Many creation myths speak of the universe coming into existance when some all-powerful being spoke words into a void - what if that void's still there and you can find out some of the words that will bestir it into doing something? That's what void magic is all about. Sounds tasty... but those who look into the void tend to go mad, so beware!

The school of void magic hinges on being able to master void speech. It's pretty dangerous, after all the void is a big nothing, oblivion... and by using void speech you give oblivion a form. It's pretty nasty even when not mixed with magic, and the written word is not much better. Expect bleeding eyes and the very paper degrading in front of you. Even when used with the best intentions, void magic tends to nasty consequences. It's hard to learn although apparently aboleths are quite good at it. Void magic spells are also hard to learn. You don't pick them from a list, you have to be taught them by someone else or find them in a scroll or captured spellbook. For those using the Midgard Campaign Setting there are some notes on the best places to find those who can speak void speech and who might know some interesting spells.

Still want to dabble? Only wizards are able to learn void magic, and there are a couple of feats to aid them. There's also an arcane tradition,, the Void Speaker, that you can follow. Next we get a very short spell list, a couple of cantrips then one or two spells at 1st to 9th level, followed by their full descriptions and necessary game mechanics. That's pretty much it, although Void Speakers have the ability to weave a few words of void speech into any spell and cause temporary insanity as well as whatever the spell is supposed to do - nasty.

It's an interesting concept but one possibly best confined to your NPCs (until someone steals a spellbook and starts leafing through it...). It reads a bit like a hasty summary of an idea that has been better developed, more is needed if you want to make void magic an integral part of your game. For example, what are the effects of studying void magic for any length of time? A mechanism for staying sane would be helpful after all the vague threats of it being dangerous to use, although the effects on other people are covered adequately. Even just wandering around muttering in void speech can make people frightened of you. (Wonder if that works on students?)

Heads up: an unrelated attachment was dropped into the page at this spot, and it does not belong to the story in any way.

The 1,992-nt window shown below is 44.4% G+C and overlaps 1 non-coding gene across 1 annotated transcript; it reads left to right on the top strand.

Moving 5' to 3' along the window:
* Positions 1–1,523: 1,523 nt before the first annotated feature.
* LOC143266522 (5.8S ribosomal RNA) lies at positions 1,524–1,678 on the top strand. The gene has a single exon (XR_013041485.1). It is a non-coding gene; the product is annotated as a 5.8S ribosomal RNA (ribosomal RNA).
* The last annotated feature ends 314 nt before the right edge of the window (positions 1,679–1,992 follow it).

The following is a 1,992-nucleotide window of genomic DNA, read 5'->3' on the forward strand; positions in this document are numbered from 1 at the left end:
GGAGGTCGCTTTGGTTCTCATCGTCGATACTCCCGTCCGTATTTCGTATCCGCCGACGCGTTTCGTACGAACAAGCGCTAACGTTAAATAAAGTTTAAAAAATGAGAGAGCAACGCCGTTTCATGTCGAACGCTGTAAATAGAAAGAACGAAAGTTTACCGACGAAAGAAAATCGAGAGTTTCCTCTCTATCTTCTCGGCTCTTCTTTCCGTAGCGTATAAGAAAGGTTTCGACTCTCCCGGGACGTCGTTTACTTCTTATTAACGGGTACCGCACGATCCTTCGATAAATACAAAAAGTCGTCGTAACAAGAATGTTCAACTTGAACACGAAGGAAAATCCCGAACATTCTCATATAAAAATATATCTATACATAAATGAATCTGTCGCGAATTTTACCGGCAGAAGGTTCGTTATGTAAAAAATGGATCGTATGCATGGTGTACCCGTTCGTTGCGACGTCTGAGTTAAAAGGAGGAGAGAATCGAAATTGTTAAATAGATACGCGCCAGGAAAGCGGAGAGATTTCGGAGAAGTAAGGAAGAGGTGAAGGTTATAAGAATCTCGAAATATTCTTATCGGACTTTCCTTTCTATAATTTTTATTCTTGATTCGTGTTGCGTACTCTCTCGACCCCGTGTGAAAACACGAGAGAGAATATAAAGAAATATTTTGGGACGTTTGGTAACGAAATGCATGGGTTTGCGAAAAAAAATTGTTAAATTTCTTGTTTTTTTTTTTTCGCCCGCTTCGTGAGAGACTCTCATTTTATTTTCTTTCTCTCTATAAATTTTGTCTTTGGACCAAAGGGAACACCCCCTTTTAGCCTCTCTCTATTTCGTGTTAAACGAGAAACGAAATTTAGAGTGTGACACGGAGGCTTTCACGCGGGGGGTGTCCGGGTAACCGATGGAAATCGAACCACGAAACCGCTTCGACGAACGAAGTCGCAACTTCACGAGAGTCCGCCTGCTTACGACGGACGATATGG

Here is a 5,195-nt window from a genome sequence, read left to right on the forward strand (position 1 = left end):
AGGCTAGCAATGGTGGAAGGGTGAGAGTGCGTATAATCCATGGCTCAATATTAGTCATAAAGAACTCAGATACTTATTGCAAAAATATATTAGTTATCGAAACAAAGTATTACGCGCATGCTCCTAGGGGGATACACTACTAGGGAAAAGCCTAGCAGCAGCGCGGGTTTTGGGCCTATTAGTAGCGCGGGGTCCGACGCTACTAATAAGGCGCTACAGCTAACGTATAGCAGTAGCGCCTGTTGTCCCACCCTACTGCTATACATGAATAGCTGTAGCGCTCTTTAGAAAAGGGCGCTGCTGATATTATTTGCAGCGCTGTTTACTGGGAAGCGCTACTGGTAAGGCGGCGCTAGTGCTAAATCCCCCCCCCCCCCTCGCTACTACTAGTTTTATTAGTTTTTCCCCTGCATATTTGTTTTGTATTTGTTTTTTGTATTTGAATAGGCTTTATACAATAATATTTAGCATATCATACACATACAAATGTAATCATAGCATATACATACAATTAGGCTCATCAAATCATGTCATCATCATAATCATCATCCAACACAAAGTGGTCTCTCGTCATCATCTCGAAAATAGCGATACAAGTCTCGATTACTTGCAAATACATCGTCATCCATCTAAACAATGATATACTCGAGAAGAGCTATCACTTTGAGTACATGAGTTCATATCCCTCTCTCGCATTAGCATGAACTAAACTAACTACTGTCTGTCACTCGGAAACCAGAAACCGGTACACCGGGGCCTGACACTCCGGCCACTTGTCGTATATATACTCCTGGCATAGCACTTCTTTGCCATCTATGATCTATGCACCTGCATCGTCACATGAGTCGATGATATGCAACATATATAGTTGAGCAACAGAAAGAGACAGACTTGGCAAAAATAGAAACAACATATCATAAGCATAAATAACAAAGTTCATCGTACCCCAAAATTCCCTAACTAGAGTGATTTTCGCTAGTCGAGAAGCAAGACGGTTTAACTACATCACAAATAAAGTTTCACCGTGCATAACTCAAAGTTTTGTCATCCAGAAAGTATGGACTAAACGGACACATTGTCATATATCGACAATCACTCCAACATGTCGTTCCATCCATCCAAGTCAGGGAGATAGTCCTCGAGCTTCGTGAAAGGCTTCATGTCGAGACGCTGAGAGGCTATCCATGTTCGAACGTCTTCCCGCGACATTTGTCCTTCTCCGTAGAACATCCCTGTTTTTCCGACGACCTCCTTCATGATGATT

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The assumption is made that you have a reasonable grasp of what runes and rune magic are, and already know that they are associated with people from cold northern realms (think Vikings in the real world), it dives straight in by explaining that you need a Rune Knowledge feat to use them at all, and a Rune Mastery feat to develop your skills. Thereafter, though, the contents are excellent with a lot of material to get your teeth into.

First up, the Rune Knowledge and Rune Mastery feats are given in full detail, then there's a fascinating run-through of the runes themselves. This makes it clear that learning rune magic is a slow and painstaking process: when you learn Rune Knowledge you get to choose just TWO runes which you can use (and Rune Mastery enables to use a single rune you know at a higher level)... fortunately you can take both feats multiple times. For each rune, you get a specific bonus just because you know it, and then you learn the effects of tracing that rune (standard and mastery levels of knowledge) - and there's an image as well so you know the shape to trace.

Next, there are several rune rituals to perform. These are associated with specific runes and there's the rather cryptic comment that once you know the appropriate rune, you can eventually master the appropriate ritual - no indication of how long that takes or what you have to do to master it. The rituals themselves are full of Norse flavour, fitting that mindset.

Then there are rune magic spell lists (for all spell-using classes) followed by the detailed spell descriptions themselves. Many again have Nordic themes or deal with cold, curses, and similar concepts, although there is no real connection with runes themselves otherwise. They do fit in well with the general themes of the magic in this book, however, so could work well for spell-casters of appropriate origin or as spells used by a character who also has the rune-using feats in his build.

These are followed by a couple of neat magic items. The nithing rod is rather fun, it's a kind of landmine you set for an enemy whom you'd like to curse. Once you have created it (and you have to know the individual, it's not a general purpose weapon) you set it up someplace you think your enemy is likely to pass, and when he does it not only casts bestow curse on him, it keeps on doing so until he fails his saving throw! They also curse anyone who tries to tidy them away, although then they only cast the curse once.

There's also a couple of conditions - snow blindness and hypothermia - and a couple of monsters which relate to the rituals earlier, which summon them. It helps if you have the full statistics of whatever is conjured up, after all!

Overall, this is a nice selection of material to bring a northern flavour into your game - it's good on the crunchy bits, the actual effects you can create using your rune magic, but a little short on the flavour that would put it all into context.